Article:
2302 El Cajon Boulevard, University Heights
(Has gone out of business since this article was published.)
When the short-lived branch of the Barbecue Pit on University Avenue closed, North Park remained without ‘cue for a good while, until BBQ 81 opened up with the promise of ribs and tri-tip on El Cajon Boulevard. The restaurant earned an overly enthusiastic first look in the Reader, but it has had time to mature, and get a more objective look from the perspective of “All Things BBQ.”
When all is said and done, BBQ 81 makes a bid to own the “mesquite grill” category of barbecue. The big, smoky grills behind the restaurant impart good flavor to the ribs and tri-tip, but the end product doesn’t quite measure up against Southern-style pit barbecue that’s been smoked for hour after hour. The tri-tip remains very good, because the grill can create flavorful roast beef.
One vexing issue is that BBQ 81 uses baby back ribs.
In part, the popularity of baby back ribs (which are cut from the ribs near the spine of a small hog) is due to the insanely popular jingle from a certain fast casual restaurant, which isn’t even a barbecue joint. It’s not entirely undeserved, since the back ribs are more tender and easier to cook than spare ribs (which are cut from the belly side of the rib cage). Back ribs can yield a more consistently tasty product, especially under sub-optimal barbecue conditions. The problem is that spare ribs have more potential flavor, and, while they represent a bigger challenge to the pit master, they yield a more delectable finished product when done correctly.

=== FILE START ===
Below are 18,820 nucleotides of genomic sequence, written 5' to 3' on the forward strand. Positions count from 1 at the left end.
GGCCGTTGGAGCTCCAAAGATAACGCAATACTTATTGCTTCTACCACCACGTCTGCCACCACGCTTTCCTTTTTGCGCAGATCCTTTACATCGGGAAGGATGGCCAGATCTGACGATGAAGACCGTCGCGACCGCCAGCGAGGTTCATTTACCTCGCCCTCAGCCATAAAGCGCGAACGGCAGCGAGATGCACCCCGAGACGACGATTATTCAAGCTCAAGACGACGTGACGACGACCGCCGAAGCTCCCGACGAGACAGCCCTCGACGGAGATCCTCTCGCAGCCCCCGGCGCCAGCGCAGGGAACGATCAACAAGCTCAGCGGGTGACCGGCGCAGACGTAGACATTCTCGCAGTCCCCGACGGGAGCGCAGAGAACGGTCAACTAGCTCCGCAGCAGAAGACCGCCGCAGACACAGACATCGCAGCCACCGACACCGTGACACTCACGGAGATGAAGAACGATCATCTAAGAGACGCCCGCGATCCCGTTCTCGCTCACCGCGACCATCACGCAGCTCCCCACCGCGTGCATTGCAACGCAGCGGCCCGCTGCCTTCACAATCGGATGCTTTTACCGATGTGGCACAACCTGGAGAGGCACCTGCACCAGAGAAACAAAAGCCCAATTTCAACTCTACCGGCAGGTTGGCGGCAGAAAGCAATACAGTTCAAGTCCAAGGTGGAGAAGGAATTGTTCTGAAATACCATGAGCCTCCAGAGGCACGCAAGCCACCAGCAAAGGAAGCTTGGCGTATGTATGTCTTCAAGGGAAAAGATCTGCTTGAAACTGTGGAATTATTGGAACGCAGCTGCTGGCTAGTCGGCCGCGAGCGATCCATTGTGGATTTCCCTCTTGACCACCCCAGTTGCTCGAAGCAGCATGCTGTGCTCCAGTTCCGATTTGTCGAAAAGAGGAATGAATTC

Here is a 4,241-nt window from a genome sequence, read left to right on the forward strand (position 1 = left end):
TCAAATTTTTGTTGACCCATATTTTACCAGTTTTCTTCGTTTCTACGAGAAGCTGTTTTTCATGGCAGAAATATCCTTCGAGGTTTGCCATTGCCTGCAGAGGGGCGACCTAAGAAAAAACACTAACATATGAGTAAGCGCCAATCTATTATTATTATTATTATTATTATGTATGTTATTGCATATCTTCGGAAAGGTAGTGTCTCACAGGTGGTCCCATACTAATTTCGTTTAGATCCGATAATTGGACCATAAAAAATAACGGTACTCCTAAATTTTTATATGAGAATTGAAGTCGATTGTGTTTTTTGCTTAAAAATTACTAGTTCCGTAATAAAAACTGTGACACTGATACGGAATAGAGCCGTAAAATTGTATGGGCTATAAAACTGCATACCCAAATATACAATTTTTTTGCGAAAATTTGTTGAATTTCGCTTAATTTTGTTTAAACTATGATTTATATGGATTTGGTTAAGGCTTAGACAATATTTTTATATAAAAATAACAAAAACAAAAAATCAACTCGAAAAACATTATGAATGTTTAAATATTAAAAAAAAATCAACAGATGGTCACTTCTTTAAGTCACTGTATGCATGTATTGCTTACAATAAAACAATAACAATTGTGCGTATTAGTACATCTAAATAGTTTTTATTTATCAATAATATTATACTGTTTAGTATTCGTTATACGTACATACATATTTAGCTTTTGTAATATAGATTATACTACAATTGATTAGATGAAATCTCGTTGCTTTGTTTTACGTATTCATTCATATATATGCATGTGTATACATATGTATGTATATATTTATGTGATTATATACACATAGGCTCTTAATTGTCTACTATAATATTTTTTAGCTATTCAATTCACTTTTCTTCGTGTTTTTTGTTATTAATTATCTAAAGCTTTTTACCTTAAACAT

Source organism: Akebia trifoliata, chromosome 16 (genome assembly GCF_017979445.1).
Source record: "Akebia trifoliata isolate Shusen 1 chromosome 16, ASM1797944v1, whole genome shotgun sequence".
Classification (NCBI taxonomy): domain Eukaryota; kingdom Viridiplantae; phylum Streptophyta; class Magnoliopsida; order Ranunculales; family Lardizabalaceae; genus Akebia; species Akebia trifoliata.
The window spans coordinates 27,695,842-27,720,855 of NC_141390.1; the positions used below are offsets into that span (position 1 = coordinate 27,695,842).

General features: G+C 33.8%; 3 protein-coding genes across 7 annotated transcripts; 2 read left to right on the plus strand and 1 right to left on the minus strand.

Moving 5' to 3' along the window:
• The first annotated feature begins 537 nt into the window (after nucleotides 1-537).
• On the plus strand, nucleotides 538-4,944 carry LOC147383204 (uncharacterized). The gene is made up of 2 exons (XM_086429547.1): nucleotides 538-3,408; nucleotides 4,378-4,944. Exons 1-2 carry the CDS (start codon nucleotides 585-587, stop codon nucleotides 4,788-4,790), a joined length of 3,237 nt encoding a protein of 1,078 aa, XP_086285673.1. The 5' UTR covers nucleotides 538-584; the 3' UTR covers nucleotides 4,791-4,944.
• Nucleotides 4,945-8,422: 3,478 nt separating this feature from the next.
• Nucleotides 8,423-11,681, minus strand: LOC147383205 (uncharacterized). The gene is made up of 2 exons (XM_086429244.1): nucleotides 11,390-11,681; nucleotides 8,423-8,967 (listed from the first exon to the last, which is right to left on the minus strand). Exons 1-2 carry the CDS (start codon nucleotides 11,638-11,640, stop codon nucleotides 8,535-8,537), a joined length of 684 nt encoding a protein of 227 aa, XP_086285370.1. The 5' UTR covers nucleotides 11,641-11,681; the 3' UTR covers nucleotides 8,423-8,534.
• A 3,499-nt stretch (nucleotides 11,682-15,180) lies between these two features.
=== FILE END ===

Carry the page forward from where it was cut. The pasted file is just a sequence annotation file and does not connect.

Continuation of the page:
Baby backs tend to be more expensive, and, on BBQ 81's menu, they're really the only item that's overpriced.
The petite bones of meat in a rack of baby backs represent a more civilized kind of barbecue; a barbecue that doesn’t want to see you gnawing at bones for the last shreds of meat; a barbecue clean enough for N’Sync.
But barbecue is cooking at the edge of civilization, and the neat package of baby back ribs doesn’t fit the primal image.